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| Growing Feverfew Commercially |
Answered by: Richters Staff
Question from: Laura Sabourin
Posted: Before April 1998
Is it commercially viable to grow Feverfew ? When is it harvested ? What type of soil does it like? Do you sell the seed? Where would the market for it be ? (retail, wholesale, fresh, dried ?? )
Yes, feverfew is commercially viable as a field crop. It is being grown commercially in Canada, the United States, the United Kingdom, Israel, Kenya, and elsewhere. Its efficacy in treating and preventing migraine headache has been established in clinical studies, attracting considerable attention from industry in recent years.
Because feverfew is relatively new to field cultivation there are no published data on optimum growing conditions. Many growers have found it to be adaptable to well-drained soils, not requiring much nutrient supplementation. It can be sown in plugs and transplanted to the field or sown directly in the field. It is harvested as the plant begins to reach the flowering stage in mid to late summer. Harvests can occur even after the first frosts in fall. The leaves are air dried before being packed.
The plant is hardy to zones 4-9 according to Deni Bown’s "Encyclopedia of Herbs & Their Uses," but farmers in zone 4 in Ontario reported significant losses of all feverfew varieties over the winter of 1995-96. We would put the zone rating at 5-9.
The market for bulk dried feverfew is specialized. The major buyers are botanical manufacturers and pharmaceutical companies. Herb brokers and distributors also buy significant amounts.
In Canada, the government has set a minimum standard for the active constituents, called parthenolides, at 0.2% by dry weight. This means that buyers are looking for feverfew leaf with concentrations higher than this usually 0.4% or higher. Herbal medicine manufacturers worldwide are increasingly demanding laboratory test results to prove potency.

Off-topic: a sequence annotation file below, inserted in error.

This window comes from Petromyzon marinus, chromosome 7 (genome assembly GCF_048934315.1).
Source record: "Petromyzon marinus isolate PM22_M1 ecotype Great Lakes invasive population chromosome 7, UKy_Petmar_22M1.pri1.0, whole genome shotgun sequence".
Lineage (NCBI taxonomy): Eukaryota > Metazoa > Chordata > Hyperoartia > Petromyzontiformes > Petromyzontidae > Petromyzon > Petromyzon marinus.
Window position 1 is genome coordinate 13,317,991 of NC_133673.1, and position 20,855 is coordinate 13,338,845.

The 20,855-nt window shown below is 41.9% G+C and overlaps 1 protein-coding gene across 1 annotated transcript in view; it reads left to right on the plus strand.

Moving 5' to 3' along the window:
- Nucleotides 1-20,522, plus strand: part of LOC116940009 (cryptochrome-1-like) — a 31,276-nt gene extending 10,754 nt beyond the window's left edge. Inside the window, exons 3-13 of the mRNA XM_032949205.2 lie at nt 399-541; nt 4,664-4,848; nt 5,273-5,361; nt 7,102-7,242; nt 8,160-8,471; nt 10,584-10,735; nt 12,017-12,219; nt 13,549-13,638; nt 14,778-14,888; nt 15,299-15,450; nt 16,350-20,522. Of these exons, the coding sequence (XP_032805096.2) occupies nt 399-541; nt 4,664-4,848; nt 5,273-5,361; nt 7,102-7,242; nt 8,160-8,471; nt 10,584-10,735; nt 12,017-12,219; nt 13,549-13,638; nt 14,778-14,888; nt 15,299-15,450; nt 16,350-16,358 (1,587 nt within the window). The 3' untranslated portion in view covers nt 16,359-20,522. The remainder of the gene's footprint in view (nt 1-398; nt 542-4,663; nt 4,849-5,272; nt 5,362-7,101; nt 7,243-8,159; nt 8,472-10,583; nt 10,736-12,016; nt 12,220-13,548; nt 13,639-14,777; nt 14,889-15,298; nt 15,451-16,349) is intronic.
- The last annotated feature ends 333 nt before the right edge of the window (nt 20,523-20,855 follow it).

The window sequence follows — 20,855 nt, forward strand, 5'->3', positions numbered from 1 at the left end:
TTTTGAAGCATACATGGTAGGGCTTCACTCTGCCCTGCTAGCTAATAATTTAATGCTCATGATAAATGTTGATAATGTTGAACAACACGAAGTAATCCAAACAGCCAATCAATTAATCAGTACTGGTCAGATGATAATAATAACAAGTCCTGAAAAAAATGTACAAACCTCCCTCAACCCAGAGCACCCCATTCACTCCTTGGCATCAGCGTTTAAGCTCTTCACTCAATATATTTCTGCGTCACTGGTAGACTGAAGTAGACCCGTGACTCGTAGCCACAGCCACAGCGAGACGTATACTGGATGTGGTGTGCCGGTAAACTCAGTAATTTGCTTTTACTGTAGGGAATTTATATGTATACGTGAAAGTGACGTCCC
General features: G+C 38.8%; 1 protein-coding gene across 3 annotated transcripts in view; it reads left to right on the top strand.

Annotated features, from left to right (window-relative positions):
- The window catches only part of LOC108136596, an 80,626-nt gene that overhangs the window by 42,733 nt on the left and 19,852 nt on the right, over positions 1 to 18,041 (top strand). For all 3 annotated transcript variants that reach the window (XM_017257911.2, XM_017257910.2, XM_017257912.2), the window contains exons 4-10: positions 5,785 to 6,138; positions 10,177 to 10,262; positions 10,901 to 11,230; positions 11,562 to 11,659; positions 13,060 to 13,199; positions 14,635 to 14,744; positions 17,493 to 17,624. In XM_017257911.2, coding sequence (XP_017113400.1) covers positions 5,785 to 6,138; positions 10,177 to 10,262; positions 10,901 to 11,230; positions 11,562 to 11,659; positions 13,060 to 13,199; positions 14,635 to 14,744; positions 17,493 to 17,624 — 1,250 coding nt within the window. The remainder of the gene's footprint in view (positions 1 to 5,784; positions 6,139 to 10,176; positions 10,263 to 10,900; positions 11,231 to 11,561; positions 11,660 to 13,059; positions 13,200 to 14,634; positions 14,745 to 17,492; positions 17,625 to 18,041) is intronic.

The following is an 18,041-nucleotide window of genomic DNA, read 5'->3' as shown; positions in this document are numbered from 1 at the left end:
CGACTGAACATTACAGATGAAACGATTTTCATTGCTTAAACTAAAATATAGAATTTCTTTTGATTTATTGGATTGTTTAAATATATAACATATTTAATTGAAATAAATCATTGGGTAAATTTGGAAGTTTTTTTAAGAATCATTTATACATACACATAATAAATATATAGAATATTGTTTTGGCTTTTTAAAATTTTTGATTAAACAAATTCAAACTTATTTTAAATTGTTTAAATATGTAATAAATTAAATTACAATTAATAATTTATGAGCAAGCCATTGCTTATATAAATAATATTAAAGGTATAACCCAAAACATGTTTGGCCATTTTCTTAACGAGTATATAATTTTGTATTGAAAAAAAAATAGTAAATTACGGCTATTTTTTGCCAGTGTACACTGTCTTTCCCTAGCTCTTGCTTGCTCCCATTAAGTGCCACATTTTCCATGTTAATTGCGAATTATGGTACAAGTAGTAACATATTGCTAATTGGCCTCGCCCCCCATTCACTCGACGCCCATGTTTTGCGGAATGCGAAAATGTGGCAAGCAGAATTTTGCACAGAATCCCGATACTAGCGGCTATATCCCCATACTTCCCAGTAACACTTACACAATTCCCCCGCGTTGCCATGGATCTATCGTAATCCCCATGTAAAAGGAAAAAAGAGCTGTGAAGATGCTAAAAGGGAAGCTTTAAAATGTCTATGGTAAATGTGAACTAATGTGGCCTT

Some enterprising growers are marketing feverfew products under their own labels to the alternative medicine market. Health food distributors have shown an eagerness to add new locally produced lines.
As far as we know, no one is selling fresh feverfew. We have suggested at conferences that there may be a small, but worthwhile market for fresh-cut medicinal herbs sold in health food stores. No doubt only the largest stores would have the volumes necessary to make fresh medicinal herbs successful. We think that with creative packaging and marketing a line of fresh-cut medicinal herbs, including feverfew, could be successful. The advantage of feverfew is that it needs to be taken over a long time for it to be effective, so a steady market could develop.
Yes, we sell seeds (and potted herbs, plug trays and dried herb). It is important to realize that not all feverfew varieties are created equal. In fact, most have very little of the active parthenolides in the leaves. Make sure that you buy the right seeds. Richters is the only company we know of that offers seeds from tested varieties. Our basic feverfew variety has about 0.4% parthenolides.
For more information on the research and usage of feverfew, Ken Hancock’s book "Feverfew: Your Headache May Be Over" is now back in print and available from Richters.